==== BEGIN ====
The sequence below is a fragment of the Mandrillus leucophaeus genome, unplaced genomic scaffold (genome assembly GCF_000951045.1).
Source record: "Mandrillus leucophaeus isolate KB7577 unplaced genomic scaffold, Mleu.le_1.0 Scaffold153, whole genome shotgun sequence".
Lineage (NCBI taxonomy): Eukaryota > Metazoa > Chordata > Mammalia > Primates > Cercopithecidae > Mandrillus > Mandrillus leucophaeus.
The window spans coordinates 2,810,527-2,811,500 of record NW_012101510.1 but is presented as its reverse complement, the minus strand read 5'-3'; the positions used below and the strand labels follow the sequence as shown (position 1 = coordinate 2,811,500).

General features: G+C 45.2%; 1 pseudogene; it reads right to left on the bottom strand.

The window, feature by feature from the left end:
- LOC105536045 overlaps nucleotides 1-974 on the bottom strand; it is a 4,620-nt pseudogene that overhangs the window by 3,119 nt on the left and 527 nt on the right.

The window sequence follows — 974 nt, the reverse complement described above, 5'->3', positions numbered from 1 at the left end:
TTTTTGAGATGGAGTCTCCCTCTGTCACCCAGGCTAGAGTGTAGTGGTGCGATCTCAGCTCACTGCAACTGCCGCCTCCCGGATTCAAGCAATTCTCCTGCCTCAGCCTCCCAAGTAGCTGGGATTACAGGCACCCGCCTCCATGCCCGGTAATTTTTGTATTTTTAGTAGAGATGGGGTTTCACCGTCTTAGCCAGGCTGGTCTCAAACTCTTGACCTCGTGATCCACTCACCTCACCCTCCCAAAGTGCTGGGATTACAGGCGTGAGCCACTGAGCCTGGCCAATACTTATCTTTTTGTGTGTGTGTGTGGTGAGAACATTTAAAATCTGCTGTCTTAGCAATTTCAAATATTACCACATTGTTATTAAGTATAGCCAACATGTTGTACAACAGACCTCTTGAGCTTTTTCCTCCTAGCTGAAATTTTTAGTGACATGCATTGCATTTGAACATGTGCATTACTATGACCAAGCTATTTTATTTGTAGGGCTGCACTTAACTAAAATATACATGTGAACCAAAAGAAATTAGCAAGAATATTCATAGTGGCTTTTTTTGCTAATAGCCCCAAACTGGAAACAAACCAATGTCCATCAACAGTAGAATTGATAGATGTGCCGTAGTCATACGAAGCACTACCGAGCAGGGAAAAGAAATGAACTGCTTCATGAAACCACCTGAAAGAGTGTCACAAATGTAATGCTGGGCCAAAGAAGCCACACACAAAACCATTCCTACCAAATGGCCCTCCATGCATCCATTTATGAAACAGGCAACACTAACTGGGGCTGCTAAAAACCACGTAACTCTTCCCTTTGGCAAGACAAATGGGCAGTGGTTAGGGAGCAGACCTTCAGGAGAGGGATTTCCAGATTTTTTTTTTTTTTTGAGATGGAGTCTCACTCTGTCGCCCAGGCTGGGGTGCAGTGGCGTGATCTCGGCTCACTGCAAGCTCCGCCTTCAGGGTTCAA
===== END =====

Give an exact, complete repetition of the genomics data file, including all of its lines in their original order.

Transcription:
The sequence below is a fragment of the Mandrillus leucophaeus genome, unplaced genomic scaffold (genome assembly GCF_000951045.1).
Source record: "Mandrillus leucophaeus isolate KB7577 unplaced genomic scaffold, Mleu.le_1.0 Scaffold153, whole genome shotgun sequence".
Lineage (NCBI taxonomy): Eukaryota > Metazoa > Chordata > Mammalia > Primates > Cercopithecidae > Mandrillus > Mandrillus leucophaeus.
The window spans coordinates 2,810,527-2,811,500 of record NW_012101510.1 but is presented as its reverse complement, the minus strand read 5'-3'; the positions used below and the strand labels follow the sequence as shown (position 1 = coordinate 2,811,500).

General features: G+C 45.2%; 1 pseudogene; it reads right to left on the bottom strand.

The window, feature by feature from the left end:
- LOC105536045 overlaps nucleotides 1-974 on the bottom strand; it is a 4,620-nt pseudogene that overhangs the window by 3,119 nt on the left and 527 nt on the right.

The window sequence follows — 974 nt, the reverse complement described above, 5'->3', positions numbered from 1 at the left end:
TTTTTGAGATGGAGTCTCCCTCTGTCACCCAGGCTAGAGTGTAGTGGTGCGATCTCAGCTCACTGCAACTGCCGCCTCCCGGATTCAAGCAATTCTCCTGCCTCAGCCTCCCAAGTAGCTGGGATTACAGGCACCCGCCTCCATGCCCGGTAATTTTTGTATTTTTAGTAGAGATGGGGTTTCACCGTCTTAGCCAGGCTGGTCTCAAACTCTTGACCTCGTGATCCACTCACCTCACCCTCCCAAAGTGCTGGGATTACAGGCGTGAGCCACTGAGCCTGGCCAATACTTATCTTTTTGTGTGTGTGTGTGGTGAGAACATTTAAAATCTGCTGTCTTAGCAATTTCAAATATTACCACATTGTTATTAAGTATAGCCAACATGTTGTACAACAGACCTCTTGAGCTTTTTCCTCCTAGCTGAAATTTTTAGTGACATGCATTGCATTTGAACATGTGCATTACTATGACCAAGCTATTTTATTTGTAGGGCTGCACTTAACTAAAATATACATGTGAACCAAAAGAAATTAGCAAGAATATTCATAGTGGCTTTTTTTGCTAATAGCCCCAAACTGGAAACAAACCAATGTCCATCAACAGTAGAATTGATAGATGTGCCGTAGTCATACGAAGCACTACCGAGCAGGGAAAAGAAATGAACTGCTTCATGAAACCACCTGAAAGAGTGTCACAAATGTAATGCTGGGCCAAAGAAGCCACACACAAAACCATTCCTACCAAATGGCCCTCCATGCATCCATTTATGAAACAGGCAACACTAACTGGGGCTGCTAAAAACCACGTAACTCTTCCCTTTGGCAAGACAAATGGGCAGTGGTTAGGGAGCAGACCTTCAGGAGAGGGATTTCCAGATTTTTTTTTTTTTTTGAGATGGAGTCTCACTCTGTCGCCCAGGCTGGGGTGCAGTGGCGTGATCTCGGCTCACTGCAAGCTCCGCCTTCAGGGTTCAA